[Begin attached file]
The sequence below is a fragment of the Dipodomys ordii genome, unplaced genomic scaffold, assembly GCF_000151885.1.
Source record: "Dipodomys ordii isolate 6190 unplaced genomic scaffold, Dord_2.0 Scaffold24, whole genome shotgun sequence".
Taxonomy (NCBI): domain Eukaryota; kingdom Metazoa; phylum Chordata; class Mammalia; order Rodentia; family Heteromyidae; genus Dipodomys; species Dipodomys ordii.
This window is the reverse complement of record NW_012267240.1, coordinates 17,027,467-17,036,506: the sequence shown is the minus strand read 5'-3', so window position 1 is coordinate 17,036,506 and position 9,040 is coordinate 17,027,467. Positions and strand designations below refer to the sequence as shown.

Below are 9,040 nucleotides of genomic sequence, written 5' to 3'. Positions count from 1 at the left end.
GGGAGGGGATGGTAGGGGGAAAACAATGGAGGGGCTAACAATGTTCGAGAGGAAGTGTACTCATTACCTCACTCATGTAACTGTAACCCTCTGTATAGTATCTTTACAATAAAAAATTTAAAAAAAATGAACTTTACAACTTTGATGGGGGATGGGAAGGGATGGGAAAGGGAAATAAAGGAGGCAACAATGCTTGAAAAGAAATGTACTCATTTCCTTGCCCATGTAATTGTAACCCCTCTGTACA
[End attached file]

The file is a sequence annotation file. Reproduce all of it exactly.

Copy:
The sequence below is a fragment of the Dipodomys ordii genome, unplaced genomic scaffold, assembly GCF_000151885.1.
Source record: "Dipodomys ordii isolate 6190 unplaced genomic scaffold, Dord_2.0 Scaffold24, whole genome shotgun sequence".
Taxonomy (NCBI): domain Eukaryota; kingdom Metazoa; phylum Chordata; class Mammalia; order Rodentia; family Heteromyidae; genus Dipodomys; species Dipodomys ordii.
This window is the reverse complement of record NW_012267240.1, coordinates 17,027,467-17,036,506: the sequence shown is the minus strand read 5'-3', so window position 1 is coordinate 17,036,506 and position 9,040 is coordinate 17,027,467. Positions and strand designations below refer to the sequence as shown.

Below are 9,040 nucleotides of genomic sequence, written 5' to 3'. Positions count from 1 at the left end.
GGGAGGGGATGGTAGGGGGAAAACAATGGAGGGGCTAACAATGTTCGAGAGGAAGTGTACTCATTACCTCACTCATGTAACTGTAACCCTCTGTATAGTATCTTTACAATAAAAAATTTAAAAAAAATGAACTTTACAACTTTGATGGGGGATGGGAAGGGATGGGAAAGGGAAATAAAGGAGGCAACAATGCTTGAAAAGAAATGTACTCATTTCCTTGCCCATGTAATTGTAACCCCTCTGTACA